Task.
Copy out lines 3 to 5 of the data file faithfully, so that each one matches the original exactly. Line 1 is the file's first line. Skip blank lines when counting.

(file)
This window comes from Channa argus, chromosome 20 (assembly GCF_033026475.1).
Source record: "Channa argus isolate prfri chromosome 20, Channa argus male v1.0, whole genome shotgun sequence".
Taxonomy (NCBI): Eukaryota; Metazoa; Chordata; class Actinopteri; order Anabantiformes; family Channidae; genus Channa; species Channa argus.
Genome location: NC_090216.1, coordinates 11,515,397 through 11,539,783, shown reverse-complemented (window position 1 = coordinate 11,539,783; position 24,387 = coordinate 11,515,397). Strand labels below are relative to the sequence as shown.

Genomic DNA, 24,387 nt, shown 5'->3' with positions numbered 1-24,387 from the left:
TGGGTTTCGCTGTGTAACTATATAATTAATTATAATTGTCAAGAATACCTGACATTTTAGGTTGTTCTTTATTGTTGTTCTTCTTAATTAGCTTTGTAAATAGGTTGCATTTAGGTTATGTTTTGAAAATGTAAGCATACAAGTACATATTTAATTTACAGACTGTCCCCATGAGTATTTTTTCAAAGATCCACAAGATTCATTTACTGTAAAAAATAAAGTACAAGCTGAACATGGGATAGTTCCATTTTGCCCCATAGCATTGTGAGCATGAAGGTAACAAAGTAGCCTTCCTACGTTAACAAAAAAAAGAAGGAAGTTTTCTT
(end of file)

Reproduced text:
Taxonomy (NCBI): Eukaryota; Metazoa; Chordata; class Actinopteri; order Anabantiformes; family Channidae; genus Channa; species Channa argus.
Genome location: NC_090216.1, coordinates 11,515,397 through 11,539,783, shown reverse-complemented (window position 1 = coordinate 11,539,783; position 24,387 = coordinate 11,515,397). Strand labels below are relative to the sequence as shown.

Genomic DNA, 24,387 nt, shown 5'->3' with positions numbered 1-24,387 from the left: